New mums are able to find out a mine of information about their babies at the hundreds of mum and toddler groups available to them, but the topic of postnatal depression is not usually a subject that is the top discussion over the teapot.

Yet it is an important issue that all new mums should be aware of, and Elaine Hanzak from Frodsham is doing her best to make sure they are.

Elaine, who has written two books about the issue, is a former teacher who first became interested in the issue of perinatal mental health after suffering her own experience of it after the birth of her first son.

She admits: “As a pregnant woman I thought that PND did not happen to anyone like me – I wanted my baby; was happily married; a school teacher and I wrote lists!

“But following a traumatic birth, my son being very ill plus my own high expectations of motherhood, slowly I deteriorated through baby blues, then mild, moderate to severe postnatal depression resulting in puerperal psychosis when he was seven months old.

“I was hospitalised for two months without him.”

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After Elaine made a full recovery she was encouraged to write her story to offer hope to others, and in 2005, her book, ‘Eyes without Sparkle – a journey through postnatal illness’ was published and made such an impact that it resulted in her giving up her teaching job to focus on spreading awareness of perinatal mental illness.

In the book, which has received excellent reviews, Elaine gives vivid and intimate descriptions of events in her first hand account of postnatal illness.

During the past 11 years, Elaine has spoken at conferences and events across the UK and her reputation as an ‘expert by experience’ has steadily increased.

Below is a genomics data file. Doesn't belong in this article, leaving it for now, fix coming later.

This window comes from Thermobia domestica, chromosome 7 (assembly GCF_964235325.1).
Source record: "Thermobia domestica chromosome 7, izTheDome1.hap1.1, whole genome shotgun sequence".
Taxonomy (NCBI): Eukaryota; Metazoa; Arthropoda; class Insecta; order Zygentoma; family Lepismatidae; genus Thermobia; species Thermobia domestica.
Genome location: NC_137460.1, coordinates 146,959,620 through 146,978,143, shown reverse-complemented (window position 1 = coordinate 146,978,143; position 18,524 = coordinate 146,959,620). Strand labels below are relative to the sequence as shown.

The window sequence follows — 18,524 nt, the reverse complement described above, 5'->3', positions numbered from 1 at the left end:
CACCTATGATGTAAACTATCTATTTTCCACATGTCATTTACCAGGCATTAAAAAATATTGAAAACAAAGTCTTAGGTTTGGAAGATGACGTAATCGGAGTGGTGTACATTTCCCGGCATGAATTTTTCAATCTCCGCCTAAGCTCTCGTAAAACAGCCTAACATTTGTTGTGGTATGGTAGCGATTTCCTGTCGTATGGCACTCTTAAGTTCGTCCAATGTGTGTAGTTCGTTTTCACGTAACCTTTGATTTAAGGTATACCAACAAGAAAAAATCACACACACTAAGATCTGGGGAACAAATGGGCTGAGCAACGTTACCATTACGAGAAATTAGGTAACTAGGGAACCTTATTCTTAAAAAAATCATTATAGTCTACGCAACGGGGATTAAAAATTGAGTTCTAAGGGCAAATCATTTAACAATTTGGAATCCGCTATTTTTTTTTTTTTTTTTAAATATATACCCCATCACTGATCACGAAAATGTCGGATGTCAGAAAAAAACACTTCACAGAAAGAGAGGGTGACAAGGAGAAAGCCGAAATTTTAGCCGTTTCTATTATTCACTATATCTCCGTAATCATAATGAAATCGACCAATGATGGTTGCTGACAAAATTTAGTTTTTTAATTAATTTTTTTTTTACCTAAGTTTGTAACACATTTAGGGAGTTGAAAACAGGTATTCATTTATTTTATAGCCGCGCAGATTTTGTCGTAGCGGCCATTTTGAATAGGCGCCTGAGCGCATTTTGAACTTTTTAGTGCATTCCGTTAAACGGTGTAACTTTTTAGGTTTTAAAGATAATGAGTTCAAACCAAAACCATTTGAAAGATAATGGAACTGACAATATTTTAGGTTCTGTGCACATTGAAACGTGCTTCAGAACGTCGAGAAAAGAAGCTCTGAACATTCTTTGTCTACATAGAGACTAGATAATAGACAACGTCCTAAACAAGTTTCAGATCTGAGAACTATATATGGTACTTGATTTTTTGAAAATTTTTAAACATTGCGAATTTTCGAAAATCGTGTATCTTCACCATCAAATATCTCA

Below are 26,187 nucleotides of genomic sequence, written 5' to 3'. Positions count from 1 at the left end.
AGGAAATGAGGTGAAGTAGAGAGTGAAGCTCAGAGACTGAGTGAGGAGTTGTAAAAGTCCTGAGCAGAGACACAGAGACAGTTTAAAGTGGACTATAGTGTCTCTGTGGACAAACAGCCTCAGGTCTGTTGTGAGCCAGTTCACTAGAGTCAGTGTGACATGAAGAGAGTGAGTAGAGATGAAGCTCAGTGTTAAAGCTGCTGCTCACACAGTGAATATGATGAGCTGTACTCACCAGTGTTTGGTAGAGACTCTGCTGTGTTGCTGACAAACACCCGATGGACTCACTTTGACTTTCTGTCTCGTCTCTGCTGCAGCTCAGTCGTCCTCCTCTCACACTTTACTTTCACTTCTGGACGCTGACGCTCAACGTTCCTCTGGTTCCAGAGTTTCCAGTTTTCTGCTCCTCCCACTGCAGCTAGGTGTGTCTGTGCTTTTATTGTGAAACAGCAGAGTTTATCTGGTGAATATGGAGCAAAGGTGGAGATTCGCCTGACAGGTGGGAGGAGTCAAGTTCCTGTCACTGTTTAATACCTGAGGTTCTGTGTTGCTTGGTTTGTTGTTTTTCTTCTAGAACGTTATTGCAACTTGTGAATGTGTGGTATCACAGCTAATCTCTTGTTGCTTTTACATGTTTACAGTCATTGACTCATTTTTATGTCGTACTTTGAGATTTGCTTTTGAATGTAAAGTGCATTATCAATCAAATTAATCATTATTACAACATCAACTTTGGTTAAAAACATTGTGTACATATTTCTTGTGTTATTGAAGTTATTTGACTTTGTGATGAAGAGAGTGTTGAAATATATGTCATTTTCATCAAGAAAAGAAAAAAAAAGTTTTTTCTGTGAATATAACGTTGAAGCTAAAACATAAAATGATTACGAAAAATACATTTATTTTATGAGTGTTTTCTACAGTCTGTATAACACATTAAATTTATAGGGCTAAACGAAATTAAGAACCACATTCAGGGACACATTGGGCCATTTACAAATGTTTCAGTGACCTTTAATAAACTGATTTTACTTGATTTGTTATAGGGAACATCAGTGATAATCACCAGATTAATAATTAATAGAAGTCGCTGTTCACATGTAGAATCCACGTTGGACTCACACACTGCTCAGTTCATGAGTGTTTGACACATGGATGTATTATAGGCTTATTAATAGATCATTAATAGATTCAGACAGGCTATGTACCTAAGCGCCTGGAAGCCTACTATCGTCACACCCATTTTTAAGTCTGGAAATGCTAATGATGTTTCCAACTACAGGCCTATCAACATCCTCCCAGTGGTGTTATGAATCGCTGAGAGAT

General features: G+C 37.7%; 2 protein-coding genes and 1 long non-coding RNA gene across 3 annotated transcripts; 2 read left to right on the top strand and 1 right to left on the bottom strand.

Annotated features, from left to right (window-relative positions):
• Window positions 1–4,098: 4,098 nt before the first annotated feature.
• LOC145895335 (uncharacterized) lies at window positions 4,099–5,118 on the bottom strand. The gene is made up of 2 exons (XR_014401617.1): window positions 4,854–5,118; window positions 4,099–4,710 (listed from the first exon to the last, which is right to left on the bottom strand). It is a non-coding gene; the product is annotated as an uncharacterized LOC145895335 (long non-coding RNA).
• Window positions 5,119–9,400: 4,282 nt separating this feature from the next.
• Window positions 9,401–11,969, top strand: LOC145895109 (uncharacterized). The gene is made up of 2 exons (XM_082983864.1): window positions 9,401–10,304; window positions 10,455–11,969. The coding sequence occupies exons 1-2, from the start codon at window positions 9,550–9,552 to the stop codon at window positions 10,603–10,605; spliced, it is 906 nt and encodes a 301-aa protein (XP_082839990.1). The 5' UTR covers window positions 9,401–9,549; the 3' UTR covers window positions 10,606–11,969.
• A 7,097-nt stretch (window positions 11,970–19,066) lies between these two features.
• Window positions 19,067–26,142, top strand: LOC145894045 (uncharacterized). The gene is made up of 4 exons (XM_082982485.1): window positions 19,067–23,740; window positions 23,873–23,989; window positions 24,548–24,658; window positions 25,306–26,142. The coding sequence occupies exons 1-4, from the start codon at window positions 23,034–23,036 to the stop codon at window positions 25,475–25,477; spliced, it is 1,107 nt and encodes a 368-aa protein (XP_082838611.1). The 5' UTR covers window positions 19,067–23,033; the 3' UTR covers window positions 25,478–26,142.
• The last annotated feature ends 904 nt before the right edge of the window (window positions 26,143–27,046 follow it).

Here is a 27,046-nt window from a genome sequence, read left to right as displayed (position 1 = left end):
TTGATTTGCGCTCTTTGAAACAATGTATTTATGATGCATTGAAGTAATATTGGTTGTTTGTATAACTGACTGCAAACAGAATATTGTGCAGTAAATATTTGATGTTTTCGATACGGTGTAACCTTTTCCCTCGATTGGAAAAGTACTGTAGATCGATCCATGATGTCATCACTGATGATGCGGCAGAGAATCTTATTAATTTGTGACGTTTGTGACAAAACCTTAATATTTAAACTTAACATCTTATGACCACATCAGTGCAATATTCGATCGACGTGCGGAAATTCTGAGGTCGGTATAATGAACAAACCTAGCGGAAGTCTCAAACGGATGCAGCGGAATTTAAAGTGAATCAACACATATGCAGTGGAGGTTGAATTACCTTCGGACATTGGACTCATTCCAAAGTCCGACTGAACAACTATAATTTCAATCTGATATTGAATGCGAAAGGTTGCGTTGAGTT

Elaine Hanzak's work on perinatal depression has been acclaimed
Elaine Hanzak's work on perinatal depression has been acclaimed

“As I shared my story, many shared theirs with me,” said Elaine.

“One common question was what to do if you had PND and wanted another baby.

“My second book Another Twinkle in the Eye – contemplating another pregnancy after perinatal mental illness was published last year.

“It is aimed at both parents and professionals.”

Since having her books published, Elaine has been employed as a PA for a leadership and personal coaching company for a few hours a day, which enables her to continue to get involved in events and support for perinatal depression.

She also attends meetings at the Houses of Parliament for the 1001 Critical Days agenda and attends local meetings to ooking at improving services in this area.

She also keeps to date with national and international research and development and shares regular information through her blog

Elaine explained: “My speaking engagements include those aimed at healthcare professionals involved with families with babies and young children; speaking to groups of students such as midwives and mental health nurses; and national events around perinatal mental health.

“I have also been asked to speak at a number of events as an ‘inspirational’ speaker and on April 27 will attend the Cheshire Women of the Year 2016 event, for which I have received a nomination.”

“Perinatal mental illness can have a huge detrimental effect on all the family. I like to be an example of how it can happen and how, most importantly, you can get better,” said Elaine.

“I encourage everyone to be candid and open during pregnancy and with a new baby – if mentally you are not as you feel you should – say so!

“It is an illness, you can be treated and you will get better.